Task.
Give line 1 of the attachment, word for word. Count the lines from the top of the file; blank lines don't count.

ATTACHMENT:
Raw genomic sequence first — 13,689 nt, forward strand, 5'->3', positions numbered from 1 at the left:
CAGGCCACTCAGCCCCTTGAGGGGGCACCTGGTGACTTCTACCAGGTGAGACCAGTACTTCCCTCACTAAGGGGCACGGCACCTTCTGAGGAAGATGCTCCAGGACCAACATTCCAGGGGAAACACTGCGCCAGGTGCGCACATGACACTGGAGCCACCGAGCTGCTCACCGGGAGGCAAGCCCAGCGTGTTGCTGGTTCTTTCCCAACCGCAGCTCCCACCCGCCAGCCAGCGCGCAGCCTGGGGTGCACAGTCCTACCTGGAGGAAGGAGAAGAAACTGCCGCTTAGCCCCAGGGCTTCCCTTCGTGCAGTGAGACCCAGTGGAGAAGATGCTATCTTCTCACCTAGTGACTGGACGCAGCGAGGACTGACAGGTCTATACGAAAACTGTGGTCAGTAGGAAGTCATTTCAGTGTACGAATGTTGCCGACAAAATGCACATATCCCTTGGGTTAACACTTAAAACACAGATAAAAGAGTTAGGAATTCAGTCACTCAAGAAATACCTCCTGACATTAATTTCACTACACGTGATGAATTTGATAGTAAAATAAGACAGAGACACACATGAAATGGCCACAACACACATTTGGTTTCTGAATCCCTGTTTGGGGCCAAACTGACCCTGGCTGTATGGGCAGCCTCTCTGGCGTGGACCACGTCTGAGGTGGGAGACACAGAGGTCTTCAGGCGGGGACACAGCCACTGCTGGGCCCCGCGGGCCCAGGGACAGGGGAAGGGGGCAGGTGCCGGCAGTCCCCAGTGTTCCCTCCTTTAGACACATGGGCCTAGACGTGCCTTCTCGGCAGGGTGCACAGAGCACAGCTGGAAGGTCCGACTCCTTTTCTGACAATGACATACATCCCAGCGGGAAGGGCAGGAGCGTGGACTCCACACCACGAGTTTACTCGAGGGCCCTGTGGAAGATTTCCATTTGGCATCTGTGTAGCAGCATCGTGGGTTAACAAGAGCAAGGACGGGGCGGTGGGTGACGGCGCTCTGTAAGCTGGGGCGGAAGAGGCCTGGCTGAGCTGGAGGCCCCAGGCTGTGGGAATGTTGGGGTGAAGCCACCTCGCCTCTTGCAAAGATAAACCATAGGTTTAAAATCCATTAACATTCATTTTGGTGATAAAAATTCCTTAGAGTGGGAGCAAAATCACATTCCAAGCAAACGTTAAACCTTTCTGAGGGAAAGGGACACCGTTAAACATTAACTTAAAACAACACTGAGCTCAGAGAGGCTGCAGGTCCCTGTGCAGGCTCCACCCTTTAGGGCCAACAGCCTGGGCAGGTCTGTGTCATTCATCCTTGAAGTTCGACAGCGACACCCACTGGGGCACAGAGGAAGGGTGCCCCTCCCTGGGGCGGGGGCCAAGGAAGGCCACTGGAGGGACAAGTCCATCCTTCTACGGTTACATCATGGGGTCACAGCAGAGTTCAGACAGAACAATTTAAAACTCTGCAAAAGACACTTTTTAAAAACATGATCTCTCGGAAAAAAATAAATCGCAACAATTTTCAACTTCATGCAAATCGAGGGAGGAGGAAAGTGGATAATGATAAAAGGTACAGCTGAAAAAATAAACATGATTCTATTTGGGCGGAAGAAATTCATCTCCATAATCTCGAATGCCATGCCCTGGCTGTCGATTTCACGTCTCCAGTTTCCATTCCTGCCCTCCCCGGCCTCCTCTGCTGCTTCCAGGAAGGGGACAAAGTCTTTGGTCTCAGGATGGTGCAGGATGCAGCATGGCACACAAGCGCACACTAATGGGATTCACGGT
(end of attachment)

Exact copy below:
Raw genomic sequence first — 13,689 nt, forward strand, 5'->3', positions numbered from 1 at the left: